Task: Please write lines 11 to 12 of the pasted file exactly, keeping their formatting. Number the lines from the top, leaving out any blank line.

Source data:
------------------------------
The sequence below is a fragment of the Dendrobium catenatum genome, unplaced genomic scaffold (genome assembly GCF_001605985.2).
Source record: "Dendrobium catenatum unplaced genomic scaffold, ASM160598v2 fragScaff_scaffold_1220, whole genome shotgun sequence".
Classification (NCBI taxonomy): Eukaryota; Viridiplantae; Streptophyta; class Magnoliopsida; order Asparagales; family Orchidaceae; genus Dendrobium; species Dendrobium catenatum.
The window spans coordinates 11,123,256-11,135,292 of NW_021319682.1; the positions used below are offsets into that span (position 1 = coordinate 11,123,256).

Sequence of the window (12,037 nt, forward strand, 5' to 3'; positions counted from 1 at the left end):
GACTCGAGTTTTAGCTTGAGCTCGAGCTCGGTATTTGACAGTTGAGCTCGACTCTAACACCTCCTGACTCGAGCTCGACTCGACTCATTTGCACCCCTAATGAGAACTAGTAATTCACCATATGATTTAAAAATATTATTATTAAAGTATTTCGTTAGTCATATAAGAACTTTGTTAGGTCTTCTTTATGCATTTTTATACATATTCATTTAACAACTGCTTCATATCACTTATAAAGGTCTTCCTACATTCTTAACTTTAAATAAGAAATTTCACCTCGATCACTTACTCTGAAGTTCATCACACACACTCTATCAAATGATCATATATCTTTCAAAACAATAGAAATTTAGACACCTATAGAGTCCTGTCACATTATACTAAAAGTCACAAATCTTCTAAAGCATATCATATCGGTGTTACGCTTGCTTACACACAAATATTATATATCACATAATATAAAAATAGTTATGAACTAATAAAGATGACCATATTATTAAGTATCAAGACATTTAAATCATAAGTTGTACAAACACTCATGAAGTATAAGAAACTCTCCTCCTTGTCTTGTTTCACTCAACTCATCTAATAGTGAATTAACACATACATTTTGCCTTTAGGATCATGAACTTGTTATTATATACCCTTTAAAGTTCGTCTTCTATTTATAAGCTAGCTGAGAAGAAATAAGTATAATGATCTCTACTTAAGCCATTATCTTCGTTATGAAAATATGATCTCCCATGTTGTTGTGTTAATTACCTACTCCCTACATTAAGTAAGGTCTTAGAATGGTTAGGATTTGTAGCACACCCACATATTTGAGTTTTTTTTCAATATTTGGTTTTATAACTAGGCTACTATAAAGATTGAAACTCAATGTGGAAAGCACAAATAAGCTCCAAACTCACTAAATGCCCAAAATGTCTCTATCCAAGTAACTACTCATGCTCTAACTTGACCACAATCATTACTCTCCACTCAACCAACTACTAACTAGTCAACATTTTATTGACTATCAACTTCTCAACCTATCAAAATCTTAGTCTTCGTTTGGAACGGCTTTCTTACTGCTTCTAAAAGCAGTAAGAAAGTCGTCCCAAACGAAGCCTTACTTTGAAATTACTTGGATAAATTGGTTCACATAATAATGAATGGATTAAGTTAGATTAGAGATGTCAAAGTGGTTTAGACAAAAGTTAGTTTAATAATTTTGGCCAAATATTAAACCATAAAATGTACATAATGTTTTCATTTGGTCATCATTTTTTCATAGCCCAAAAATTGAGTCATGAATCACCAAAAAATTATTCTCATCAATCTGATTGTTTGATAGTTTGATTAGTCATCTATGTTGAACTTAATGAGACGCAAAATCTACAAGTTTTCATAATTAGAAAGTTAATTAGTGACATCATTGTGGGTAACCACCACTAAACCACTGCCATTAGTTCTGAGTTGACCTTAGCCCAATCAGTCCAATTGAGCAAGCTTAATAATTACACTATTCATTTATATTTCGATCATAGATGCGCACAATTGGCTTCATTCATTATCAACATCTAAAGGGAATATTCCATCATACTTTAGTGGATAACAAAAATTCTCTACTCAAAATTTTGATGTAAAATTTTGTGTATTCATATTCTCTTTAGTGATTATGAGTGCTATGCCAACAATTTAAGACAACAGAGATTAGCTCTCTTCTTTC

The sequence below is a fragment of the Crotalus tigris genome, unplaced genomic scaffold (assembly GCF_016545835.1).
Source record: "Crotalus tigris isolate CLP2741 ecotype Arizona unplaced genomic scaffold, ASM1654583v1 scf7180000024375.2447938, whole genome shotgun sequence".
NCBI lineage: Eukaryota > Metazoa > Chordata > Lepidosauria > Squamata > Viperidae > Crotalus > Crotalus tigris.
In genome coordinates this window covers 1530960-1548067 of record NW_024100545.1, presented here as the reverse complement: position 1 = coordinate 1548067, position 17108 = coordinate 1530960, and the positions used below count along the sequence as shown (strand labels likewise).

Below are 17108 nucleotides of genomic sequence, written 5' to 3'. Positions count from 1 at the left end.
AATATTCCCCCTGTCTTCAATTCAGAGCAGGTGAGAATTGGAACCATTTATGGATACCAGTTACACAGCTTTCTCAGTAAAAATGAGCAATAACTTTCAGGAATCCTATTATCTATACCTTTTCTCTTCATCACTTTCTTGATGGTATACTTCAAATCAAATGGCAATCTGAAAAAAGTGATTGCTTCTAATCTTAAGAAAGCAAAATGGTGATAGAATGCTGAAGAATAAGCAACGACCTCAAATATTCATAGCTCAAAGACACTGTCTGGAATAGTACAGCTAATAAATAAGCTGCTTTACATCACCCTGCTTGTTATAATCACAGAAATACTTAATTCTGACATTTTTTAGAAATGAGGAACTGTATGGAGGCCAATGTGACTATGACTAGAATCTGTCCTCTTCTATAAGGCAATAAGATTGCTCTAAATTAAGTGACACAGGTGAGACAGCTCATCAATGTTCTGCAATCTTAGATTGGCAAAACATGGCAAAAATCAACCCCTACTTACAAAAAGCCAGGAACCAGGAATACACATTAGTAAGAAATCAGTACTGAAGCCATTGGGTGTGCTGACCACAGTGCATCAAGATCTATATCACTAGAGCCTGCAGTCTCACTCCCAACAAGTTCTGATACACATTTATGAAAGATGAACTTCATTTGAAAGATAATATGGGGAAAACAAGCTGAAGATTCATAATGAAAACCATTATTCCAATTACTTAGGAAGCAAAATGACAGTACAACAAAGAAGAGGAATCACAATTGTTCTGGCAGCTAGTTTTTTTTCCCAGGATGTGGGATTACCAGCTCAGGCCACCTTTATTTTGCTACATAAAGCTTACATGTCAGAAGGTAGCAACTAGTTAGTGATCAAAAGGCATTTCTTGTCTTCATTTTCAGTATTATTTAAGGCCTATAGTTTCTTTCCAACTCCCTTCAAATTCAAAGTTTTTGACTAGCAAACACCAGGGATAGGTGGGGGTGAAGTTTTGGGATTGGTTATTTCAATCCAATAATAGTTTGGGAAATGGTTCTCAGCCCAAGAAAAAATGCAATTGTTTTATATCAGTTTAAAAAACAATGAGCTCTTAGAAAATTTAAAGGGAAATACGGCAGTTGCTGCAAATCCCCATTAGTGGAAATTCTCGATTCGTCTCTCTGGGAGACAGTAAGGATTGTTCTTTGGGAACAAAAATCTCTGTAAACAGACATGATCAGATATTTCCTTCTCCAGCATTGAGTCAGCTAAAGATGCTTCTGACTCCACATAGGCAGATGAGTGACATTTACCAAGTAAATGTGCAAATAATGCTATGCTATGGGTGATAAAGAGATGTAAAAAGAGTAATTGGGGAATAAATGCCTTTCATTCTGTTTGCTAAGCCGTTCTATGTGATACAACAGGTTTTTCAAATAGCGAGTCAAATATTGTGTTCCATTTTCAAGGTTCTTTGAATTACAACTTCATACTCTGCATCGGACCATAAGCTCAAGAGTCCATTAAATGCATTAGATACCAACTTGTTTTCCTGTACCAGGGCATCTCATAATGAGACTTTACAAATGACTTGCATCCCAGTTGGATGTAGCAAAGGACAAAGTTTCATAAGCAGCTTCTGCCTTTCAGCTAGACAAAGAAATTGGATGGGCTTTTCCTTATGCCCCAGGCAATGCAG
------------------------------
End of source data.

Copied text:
Below are 17108 nucleotides of genomic sequence, written 5' to 3'. Positions count from 1 at the left end.
AATATTCCCCCTGTCTTCAATTCAGAGCAGGTGAGAATTGGAACCATTTATGGATACCAGTTACACAGCTTTCTCAGTAAAAATGAGCAATAACTTTCAGGAATCCTATTATCTATACCTTTTCTCTTCATCACTTTCTTGATGGTATACTTCAAATCAAATGGCAATCTGAAAAAAGTGATTGCTTCTAATCTTAAGAAAGCAAAATGGTGATAGAATGCTGAAGAATAAGCAACGACCTCAAATATTCATAGCTCAAAGACACTGTCTGGAATAGTACAGCTAATAAATAAGCTGCTTTACATCACCCTGCTTGTTATAATCACAGAAATACTTAATTCTGACATTTTTTAGAAATGAGGAACTGTATGGAGGCCAATGTGACTATGACTAGAATCTGTCCTCTTCTATAAGGCAATAAGATTGCTCTAAATTAAGTGACACAGGTGAGACAGCTCATCAATGTTCTGCAATCTTAGATTGGCAAAACATGGCAAAAATCAACCCCTACTTACAAAAAGCCAGGAACCAGGAATACACATTAGTAAGAAATCAGTACTGAAGCCATTGGGTGTGCTGACCACAGTGCATCAAGATCTATATCACTAGAGCCTGCAGTCTCACTCCCAACAAGTTCTGATACACATTTATGAAAGATGAACTTCATTTGAAAGATAATATGGGGAAAACAAGCTGAAGATTCATAATGAAAACCATTATTCCAATTACTTAGGAAGCAAAATGACAGTACAACAAAGAAGAGGAATCACAATTGTTCTGGCAGCTAGTTTTTTTTCCCAGGATGTGGGATTACCAGCTCAGGCCACCTTTATTTTGCTACATAAAGCTTACATGTCAGAAGGTAGCAACTAGTTAGTGATCAAAAGGCATTTCTTGTCTTCATTTTCAGTATTATTTAAGGCCTATAGTTTCTTTCCAACTCCCTTCAAATTCAAAGTTTTTGACTAGCAAACACCAGGGATAGGTGGGGGTGAAGTTTTGGGATTGGTTATTTCAATCCAATAATAGTTTGGGAAATGGTTCTCAGCCCAAGAAAAAATGCAATTGTTTTATATCAGTTTAAAAAACAATGAGCTCTTAGAAAATTTAAAGGGAAATACGGCAGTTGCTGCAAATCCCCATTAGTGGAAATTCTCGATTCGTCTCTCTGGGAGACAGTAAGGATTGTTCTTTGGGAACAAAAATCTCTGTAAACAGACATGATCAGATATTTCCTTCTCCAGCATTGAGTCAGCTAAAGATGCTTCTGACTCCACATAGGCAGATGAGTGACATTTACCAAGTAAATGTGCAAATAATGCTATGCTATGGGTGATAAAGAGATGTAAAAAGAGTAATTGGGGAATAAATGCCTTTCATTCTGTTTGCTAAGCCGTTCTATGTGATACAACAGGTTTTTCAAATAGCGAGTCAAATATTGTGTTCCATTTTCAAGGTTCTTTGAATTACAACTTCATACTCTGCATCGGACCATAAGCTCAAGAGTCCATTAAATGCATTAGATACCAACTTGTTTTCCTGTACCAGGGCATCTCATAATGAGACTTTACAAATGACTTGCATCCCAGTTGGATGTAGCAAAGGACAAAGTTTCATAAGCAGCTTCTGCCTTTCAGCTAGACAAAGAAATTGGATGGGCTTTTCCTTATGCCCCAGGCAATGCAG